The ADU ordinance the city passed in 2017 allows Long Beach to clean up some of the illegal units that were built in Long Beach, said David Khorram, the Building and Safety Bureau manager for the city’s Department of Development Services.
The city — with help from Jeanette Architects — is also in the process of coming up with a set of garage conversion ADU standards to make it easier for property owners to convert their garage into a living space, he added.
“As long as it is a single-car garage or double-car garage in a residential, single-family situation,” Khorram said, “we’ve been able to put our arms around it and come up with these specific prescriptive standards.”
For Filvarof and Maggin, the looser regulations also allowed them to buy a home in the Rose Park neighborhood and invest $80,000 to convert their garage into a 280-square-foot, fully-furnished studio with an outdoor space.
“It just makes it so we’re not doing the thing that most people our age are doing, which is running yourselves ragged, working all the time, trying to pay your mortgage,” Filvarof, 35, said. “An ADU just really takes the pressure off.”
And there are others like them who could use the financial help ADUs provide, officials say.
“It’s not the only piece,” Koontz said of ADUs, “but a very important piece of addressing our housing needs.”
Long Beach could soon see even more ADUs spring up.
The City Council in April updated its ordinance to lower the minimum total lot size requirement from 5,200 square feet to 4,800 square feet. That move, which affects 5,862 lots, expanded the number of lots eligible to build ADUs by 10%.
Housing advocates have touted the benefits, in a housing crisis, of ADUs. But not everyone is a fan.
The rise of ADUs has brought up concerns within historic districts, where parking is in short supply — and some fear the structures will change the appearance of the neighborhood, Koontz acknowledged.
That prompted city officials to work on a study addressing those issues.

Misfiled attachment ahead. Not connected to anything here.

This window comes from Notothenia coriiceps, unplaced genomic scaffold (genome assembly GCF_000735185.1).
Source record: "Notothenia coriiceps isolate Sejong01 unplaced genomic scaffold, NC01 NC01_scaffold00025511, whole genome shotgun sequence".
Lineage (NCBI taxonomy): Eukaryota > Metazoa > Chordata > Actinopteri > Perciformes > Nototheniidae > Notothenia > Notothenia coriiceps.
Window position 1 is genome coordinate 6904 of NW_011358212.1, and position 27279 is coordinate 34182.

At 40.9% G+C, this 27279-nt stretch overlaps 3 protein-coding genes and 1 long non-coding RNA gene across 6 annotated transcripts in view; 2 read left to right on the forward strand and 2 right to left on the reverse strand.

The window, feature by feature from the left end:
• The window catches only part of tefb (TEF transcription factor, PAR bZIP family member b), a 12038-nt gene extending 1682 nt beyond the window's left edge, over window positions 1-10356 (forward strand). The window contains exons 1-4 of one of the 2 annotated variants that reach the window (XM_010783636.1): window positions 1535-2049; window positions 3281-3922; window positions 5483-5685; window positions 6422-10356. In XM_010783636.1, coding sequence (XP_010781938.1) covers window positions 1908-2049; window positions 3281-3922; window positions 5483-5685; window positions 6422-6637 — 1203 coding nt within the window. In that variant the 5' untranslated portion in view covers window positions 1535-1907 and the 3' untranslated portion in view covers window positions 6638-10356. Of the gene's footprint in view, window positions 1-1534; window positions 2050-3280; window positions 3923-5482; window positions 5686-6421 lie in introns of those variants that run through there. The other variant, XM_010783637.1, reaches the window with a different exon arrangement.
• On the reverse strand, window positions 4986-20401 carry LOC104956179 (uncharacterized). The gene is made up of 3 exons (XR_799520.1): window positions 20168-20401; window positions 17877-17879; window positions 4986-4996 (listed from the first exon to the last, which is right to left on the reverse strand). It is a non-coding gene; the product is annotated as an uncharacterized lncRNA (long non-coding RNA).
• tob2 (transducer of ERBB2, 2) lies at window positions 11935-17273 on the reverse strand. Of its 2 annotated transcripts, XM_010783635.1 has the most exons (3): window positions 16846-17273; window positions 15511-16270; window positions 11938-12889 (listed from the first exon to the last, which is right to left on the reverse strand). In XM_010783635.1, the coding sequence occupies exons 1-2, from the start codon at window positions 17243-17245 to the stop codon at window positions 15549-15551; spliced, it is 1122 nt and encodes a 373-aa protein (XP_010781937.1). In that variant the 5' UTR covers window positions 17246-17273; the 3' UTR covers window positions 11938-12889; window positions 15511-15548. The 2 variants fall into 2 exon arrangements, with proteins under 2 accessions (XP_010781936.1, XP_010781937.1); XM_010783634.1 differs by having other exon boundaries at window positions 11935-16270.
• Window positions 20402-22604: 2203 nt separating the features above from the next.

But finding a balance will be a challenge, Koontz added.
“On the one hand, you want to meet the needs of the historic district in look and feel and not make things too massive,” he said. “On the other hand, the (homes) are really small, people have growing families and they have to do additions.”
Long Beach’s neighborhoods are also far from cookie-cutter, he said: Some areas, for example, have plenty of parking while others — like Rose Park — have very little.
“So we’re going to take our time,” Koontz said, “and be thoughtful and get it right.”
A separate study and a progress report will come before the council in the next 60 to 90 days, Koontz said.
But when done well, granny flats allow homeowners to increase the value of their property, and they are a sustainable way to increase affordable housing, said Jeff Jeanette, founder of Jeannette Architects, based in Long Beach.
And they help minimize social inequities.
“There is a way to get into a certain neighborhood that maybe has great schools and great parks,” Koontz said. “Even though you can’t afford to buy your home in that neighborhood, you might be able to rent one of these accessory dwelling units in someone’s backyard.”
Stephanie Osorio, director of operations at Jeanette Architects, echoed that sentiment.
“Rather than silo-ing affordable housing into a whole block,” she said, “it is integrated into the community.”
AGING IN PLACE
Five years ago, Cheryl and Farley Herzek left Long Beach because of a job opportunity for Farley in New York.
They moved to Brooklyn, buying a home with some relatives, but hung onto their Belmont Heights home.
The couple eventually retired. They wanted to spend time with their family in New York — but also wanted to return to Long Beach.
The Herzeks needed to hang on to the Brooklyn home for their family. Staying in their Belmont Heights home, though, seemed like an ill fit: they’d have to leave the 1,500-square-foot home vacant for long periods of time.
And the retirees didn’t want to take on a hefty mortgage, so buying a condo was out of the question. They also didn’t want to reconnect with friends while also being intrusive or feeling like they were living out of a suitcase by crashing with them.
So they settled on the next best thing: they are currently converting the garage of their Belmont Heights home, which they’ve owned for 31 years, into an ADU — in which they will live when in town.
And renters currently live in the main house.
The couple expects to finish converting the garage sometime in August, the Herzeks said. The new 478-square-foot studio is estimated to cost $150,000, just $5,000 more than what they paid for their original home more than three decades ago. But, for them, it’s worth it.
“We love it in Long Beach and we want to be here,” Cheryl Herzek, 68, said. “This was the next best thing.”
Koontz, for his part, said the Herzeks aren’t the only retired couple to build an ADU.
“We’ve heard from older couples who are going to build the ADU, live in it and then rent out the big house because it’s too much work for them,” he said. “That allows them to stay here in Long Beach and not move somewhere else for their retirement.”
For those dedicated to solving the housing crisis, Koontz said, ADUs are exciting.
“That story is not as flashy and exciting as what you see on HGTV,” Koontz said. “But I think it is for folks that work in planning and housing.”